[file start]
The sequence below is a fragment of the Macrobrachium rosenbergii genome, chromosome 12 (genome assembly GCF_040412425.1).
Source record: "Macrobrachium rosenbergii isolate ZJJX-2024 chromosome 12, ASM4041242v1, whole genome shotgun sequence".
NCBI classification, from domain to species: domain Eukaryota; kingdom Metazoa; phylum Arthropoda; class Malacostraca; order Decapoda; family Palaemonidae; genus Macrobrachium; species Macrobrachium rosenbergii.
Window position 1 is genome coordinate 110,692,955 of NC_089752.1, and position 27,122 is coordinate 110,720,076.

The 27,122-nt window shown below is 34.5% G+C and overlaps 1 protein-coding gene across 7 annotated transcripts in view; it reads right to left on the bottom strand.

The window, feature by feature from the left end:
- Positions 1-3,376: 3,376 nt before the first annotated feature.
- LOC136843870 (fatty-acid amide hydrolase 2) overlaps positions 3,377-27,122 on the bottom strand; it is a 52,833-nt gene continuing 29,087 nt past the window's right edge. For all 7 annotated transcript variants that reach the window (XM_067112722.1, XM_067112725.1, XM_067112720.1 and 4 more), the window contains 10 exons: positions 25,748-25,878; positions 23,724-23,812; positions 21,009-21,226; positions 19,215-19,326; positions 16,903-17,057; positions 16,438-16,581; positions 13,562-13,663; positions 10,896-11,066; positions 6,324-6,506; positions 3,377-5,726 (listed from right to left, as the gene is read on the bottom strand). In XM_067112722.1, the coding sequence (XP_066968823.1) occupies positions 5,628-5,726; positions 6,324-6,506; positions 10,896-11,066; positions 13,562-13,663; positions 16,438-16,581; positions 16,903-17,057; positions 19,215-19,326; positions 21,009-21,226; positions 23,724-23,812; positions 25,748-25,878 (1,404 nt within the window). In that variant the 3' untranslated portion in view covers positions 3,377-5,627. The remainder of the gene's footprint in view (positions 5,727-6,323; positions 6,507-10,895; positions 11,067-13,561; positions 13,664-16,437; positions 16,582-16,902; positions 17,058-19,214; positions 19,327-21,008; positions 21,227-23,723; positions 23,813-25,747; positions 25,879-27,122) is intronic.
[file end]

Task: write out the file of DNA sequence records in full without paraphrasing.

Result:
The sequence below is a fragment of the Macrobrachium rosenbergii genome, chromosome 12 (genome assembly GCF_040412425.1).
Source record: "Macrobrachium rosenbergii isolate ZJJX-2024 chromosome 12, ASM4041242v1, whole genome shotgun sequence".
NCBI classification, from domain to species: domain Eukaryota; kingdom Metazoa; phylum Arthropoda; class Malacostraca; order Decapoda; family Palaemonidae; genus Macrobrachium; species Macrobrachium rosenbergii.
Window position 1 is genome coordinate 110,692,955 of NC_089752.1, and position 27,122 is coordinate 110,720,076.

The 27,122-nt window shown below is 34.5% G+C and overlaps 1 protein-coding gene across 7 annotated transcripts in view; it reads right to left on the bottom strand.

The window, feature by feature from the left end:
- Positions 1-3,376: 3,376 nt before the first annotated feature.
- LOC136843870 (fatty-acid amide hydrolase 2) overlaps positions 3,377-27,122 on the bottom strand; it is a 52,833-nt gene continuing 29,087 nt past the window's right edge. For all 7 annotated transcript variants that reach the window (XM_067112722.1, XM_067112725.1, XM_067112720.1 and 4 more), the window contains 10 exons: positions 25,748-25,878; positions 23,724-23,812; positions 21,009-21,226; positions 19,215-19,326; positions 16,903-17,057; positions 16,438-16,581; positions 13,562-13,663; positions 10,896-11,066; positions 6,324-6,506; positions 3,377-5,726 (listed from right to left, as the gene is read on the bottom strand). In XM_067112722.1, the coding sequence (XP_066968823.1) occupies positions 5,628-5,726; positions 6,324-6,506; positions 10,896-11,066; positions 13,562-13,663; positions 16,438-16,581; positions 16,903-17,057; positions 19,215-19,326; positions 21,009-21,226; positions 23,724-23,812; positions 25,748-25,878 (1,404 nt within the window). In that variant the 3' untranslated portion in view covers positions 3,377-5,627. The remainder of the gene's footprint in view (positions 5,727-6,323; positions 6,507-10,895; positions 11,067-13,561; positions 13,664-16,437; positions 16,582-16,902; positions 17,058-19,214; positions 19,327-21,008; positions 21,227-23,723; positions 23,813-25,747; positions 25,879-27,122) is intronic.